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Introduction to Legal Research: Primary Authority - Cases

Class guide for Prof. Bradley's sections

Types of Authority

Legal authority is any published source of law that presents the legal rules, legal doctrine, or legal reasoning that may be used as the basis for legal decisions. Authority refers to the types of legal information and to the weight or degree of persuasiveness of the legal information.

When used to describe types of legal information, there are two categories, primary or secondary. Primary authorities are authorized statements of the law by governmental institutions. These include written opinions of courts (case law); constitutions; legislation (statutes and codes); rules of court; and the rules, regulations and opinions of administrative agencies.

Secondary authorities are statements about the law and explain, interpret, develop, locate, or update primary authorities. For example, treatises, law review articles, American Law Reports annotations, Restatements of the Law, and looseleaf services are types of secondary authorities.

J. Myron Jacobstein, Roy M. Mersky, Donald J. Dunn, Fundamentals of Legal Research, 6th ed. (Foundation Press, 1994).

Understanding Authority

Benjamin J. Keele, Splitting Hairs: What Subtle Distinctions Teach Us About Authority, 16 AALL Spectrum 14 (Dec. 2011).

Briefing Cases

There are two kinds of "briefs". The appellate brief is written by an attorney and presents a legal argument presented to an appellate court. The student brief is a short summary and analysis of the case to use in classroom discussion. When a professor says "I want you to brief Miranda v. Arizona, 384 U.S. 436 (1966)", he wants you to prepare a summary and analysis of the court's opinion and be ready to discuss the case.


When used to describe the degree of persuasiveness of legal information, authority is an estimation of the power of information to influence a legal decision. Authority may be binding (also referred to as mandatory or controlling) which means that a court or other decision-maker believes the authority applies to the case before it and must be followed. Only primary authority can be binding.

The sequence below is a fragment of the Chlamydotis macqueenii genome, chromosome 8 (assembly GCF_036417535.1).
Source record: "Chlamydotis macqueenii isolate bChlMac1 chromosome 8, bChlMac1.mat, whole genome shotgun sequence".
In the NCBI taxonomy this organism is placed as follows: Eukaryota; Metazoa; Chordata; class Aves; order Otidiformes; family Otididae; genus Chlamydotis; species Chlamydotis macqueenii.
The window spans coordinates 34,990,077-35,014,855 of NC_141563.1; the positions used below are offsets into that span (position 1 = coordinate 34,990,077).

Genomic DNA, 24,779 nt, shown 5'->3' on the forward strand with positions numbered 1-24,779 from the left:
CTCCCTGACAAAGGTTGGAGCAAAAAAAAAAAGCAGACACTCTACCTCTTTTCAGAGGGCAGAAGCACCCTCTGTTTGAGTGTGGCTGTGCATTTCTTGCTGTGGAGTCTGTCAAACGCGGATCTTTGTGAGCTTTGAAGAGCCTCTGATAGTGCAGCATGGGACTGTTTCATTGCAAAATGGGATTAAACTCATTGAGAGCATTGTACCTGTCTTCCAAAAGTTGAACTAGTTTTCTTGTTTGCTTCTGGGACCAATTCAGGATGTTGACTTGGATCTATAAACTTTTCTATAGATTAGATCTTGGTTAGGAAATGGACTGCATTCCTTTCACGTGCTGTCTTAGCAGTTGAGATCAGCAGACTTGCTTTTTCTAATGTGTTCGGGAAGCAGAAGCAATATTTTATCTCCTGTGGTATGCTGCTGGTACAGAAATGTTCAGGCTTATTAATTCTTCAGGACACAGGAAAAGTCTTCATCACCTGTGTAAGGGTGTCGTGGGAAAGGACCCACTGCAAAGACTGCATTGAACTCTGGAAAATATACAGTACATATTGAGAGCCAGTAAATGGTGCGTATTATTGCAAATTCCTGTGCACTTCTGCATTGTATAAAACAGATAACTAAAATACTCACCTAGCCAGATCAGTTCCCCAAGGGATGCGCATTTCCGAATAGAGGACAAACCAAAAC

Authority which is not binding is persuasive which means that a decision-maker can, if so persuaded, follow it. Secondary authority can never be binding only persuasive. In our hierarchical court system lower courts are bound by the decisions of higher courts.

Jurisdiction Court of Limited Jurisdiction Court of Original Jurisdiction Intermediate Appellate Court Court of Last Resort
Federal U.S. Tax Court U.S. District Courts U.S. Circuit Court of Appeals U.S. Supreme Court
Georgia Magistrate Court
Probate Court
Superior Court Court of Appeals Supreme Court

District Court
Orphan's Court
Tax Court

Circuit Court Court of Special Appeals Court of Appeals

District Court
Probate Court
Municipal Court

Circuit Court Court of Appeals Supreme Court

City Court
Justice's Court

District Court   Supreme Court
New York Surrogates' Court
Town and Village Justice Court
Supreme Court Appellate Division of Supreme Court Court of Appeals

Magisterial District Judge Court
Philadelphia Municipal Court

Court of Common Pleas Superior Court
Commonwealth Court

Supreme Court

For other state court systems see the State Court Structure Charts.

J. Myron Jacobstein, Roy M. Mersky, Donald J. Dunn, Fundamentals of Legal Research, 6th ed. (Foundation Press, 1994).

Orin S. Kerr, How to Read a Legal Opinion: A Guide for New Law Students, 11 Green Bag 51 (2007).


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